New approaches to the development and treatment of the debilitating pain suffered by cancer patients have been developed by researchers at the Pharmacology Institute of the University of Heidelberg.
Professor Dr. Rohini Kuner and colleagues found two possible reasons for such pain- tumours release two signal substances that make nerve cells especially sensitive and enhance tumour growth.
In animal tests, when the researchers blocked the effect of the signal substances on the nerve cells, the sensitivity of the nerve cells and tumour growth were reduced.
The results indicated a new approach for the development of effective pain medication for cancer patients.
Cancer pain is frequently difficult to handle with conventional pain medication, such as opioids.
As high dosages are required, the side effects are immense for the patients and tolerance may quickly ensue.
"There is a great need for special pain medication for cancer patients," Nature magazine quoted Kuner as saying.
During the study, the researchers examined tissue from mice to determine what signal substances were released by tumours.
They discovered two molecules that were previously known only as growth factors for blood-forming stem cells.
By testing nerve activity with electrodes, the researchers demonstrated that contact with these molecules made nerve cells in the vicinity of the cancer tissue considerably more sensitive to pressure.
"The findings are consistent with descriptions of cancer patients who say that merely touching the affected area is painful," said Kuner.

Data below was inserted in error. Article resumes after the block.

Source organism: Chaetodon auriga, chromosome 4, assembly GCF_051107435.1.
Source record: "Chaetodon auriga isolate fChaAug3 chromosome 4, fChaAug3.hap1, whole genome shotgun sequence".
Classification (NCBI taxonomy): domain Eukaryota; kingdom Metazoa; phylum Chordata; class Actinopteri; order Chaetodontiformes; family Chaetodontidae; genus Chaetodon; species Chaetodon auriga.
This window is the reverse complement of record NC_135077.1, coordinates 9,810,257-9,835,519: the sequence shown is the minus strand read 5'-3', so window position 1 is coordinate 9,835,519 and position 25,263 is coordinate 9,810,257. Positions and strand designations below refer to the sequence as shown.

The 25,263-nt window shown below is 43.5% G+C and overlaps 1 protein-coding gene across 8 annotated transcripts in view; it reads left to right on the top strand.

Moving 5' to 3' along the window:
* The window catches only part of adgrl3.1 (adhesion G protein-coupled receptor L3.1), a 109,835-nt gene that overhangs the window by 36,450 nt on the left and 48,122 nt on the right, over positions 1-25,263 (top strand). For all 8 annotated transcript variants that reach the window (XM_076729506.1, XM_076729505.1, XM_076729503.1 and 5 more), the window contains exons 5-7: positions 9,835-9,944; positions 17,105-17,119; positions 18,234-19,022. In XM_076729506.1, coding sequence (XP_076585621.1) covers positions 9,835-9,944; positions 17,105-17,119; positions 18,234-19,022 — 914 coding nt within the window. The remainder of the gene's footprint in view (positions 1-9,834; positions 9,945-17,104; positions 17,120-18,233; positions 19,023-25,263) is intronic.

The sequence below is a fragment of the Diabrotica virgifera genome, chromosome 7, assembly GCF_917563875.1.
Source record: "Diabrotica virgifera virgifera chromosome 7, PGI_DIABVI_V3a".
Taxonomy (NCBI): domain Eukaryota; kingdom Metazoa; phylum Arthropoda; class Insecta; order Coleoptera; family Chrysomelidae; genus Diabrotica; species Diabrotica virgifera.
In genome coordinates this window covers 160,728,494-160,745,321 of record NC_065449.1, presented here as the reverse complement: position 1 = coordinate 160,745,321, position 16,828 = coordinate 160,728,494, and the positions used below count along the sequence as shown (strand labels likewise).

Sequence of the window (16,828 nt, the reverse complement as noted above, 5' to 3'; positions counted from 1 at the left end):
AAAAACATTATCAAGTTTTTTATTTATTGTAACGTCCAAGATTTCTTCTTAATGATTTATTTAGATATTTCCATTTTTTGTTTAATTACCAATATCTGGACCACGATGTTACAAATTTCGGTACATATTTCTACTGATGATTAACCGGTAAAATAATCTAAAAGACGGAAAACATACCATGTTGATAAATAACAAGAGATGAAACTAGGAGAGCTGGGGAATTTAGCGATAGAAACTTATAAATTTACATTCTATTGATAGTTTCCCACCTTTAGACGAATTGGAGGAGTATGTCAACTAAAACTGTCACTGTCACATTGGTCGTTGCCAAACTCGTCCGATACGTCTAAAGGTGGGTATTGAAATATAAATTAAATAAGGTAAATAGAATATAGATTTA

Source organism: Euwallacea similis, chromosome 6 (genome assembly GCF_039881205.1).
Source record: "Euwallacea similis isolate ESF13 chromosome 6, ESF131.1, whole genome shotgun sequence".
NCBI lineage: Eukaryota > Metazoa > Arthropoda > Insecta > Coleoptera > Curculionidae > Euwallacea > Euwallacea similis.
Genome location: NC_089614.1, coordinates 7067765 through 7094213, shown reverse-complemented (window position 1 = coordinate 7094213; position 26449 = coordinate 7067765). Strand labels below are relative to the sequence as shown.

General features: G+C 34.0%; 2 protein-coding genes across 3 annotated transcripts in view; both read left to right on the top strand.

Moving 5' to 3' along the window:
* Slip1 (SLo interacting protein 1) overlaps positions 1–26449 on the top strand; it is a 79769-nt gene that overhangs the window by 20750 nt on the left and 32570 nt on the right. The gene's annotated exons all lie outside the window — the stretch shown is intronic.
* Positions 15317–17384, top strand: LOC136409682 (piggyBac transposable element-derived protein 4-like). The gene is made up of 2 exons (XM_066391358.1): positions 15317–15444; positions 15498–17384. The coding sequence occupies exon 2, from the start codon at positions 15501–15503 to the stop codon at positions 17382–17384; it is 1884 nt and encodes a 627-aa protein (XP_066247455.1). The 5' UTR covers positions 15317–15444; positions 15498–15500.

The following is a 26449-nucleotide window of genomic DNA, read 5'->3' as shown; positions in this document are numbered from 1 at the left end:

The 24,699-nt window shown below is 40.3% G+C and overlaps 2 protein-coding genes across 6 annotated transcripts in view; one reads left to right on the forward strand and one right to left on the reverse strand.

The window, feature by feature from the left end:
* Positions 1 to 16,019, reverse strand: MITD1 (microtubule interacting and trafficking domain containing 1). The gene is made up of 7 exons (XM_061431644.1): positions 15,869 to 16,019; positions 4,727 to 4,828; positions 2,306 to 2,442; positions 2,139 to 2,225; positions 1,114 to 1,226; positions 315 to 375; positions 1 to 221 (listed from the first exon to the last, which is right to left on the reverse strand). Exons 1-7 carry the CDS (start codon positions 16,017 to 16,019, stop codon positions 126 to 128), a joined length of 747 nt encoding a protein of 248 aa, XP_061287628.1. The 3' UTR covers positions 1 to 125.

Other than touching, tumour growth itself causes pain, as the expanding tissue also exerts pressure.
Apparently, the cancer cells use the growth factors for their own growth and spread through the nerve pathways and blood vessels to the rest of the organism.
The discovery opens up new prospects in the fight against cancer pain and, thus, in the next step, the researchers injected proteins (antibodies) that block the contact sites for cancer signal substances on the nerve cells.
And they observed that the sensitivity of nerve cells and tumour growth were reduced.
Further research is needed to show if this use is also possible in human tissue, and if successful, it would be conceivable to inject these "protein blockers" directly into the tumour and thus reduce pain and side effects for the patient.
The study has been published online in the prestigious journal Nature Medicine.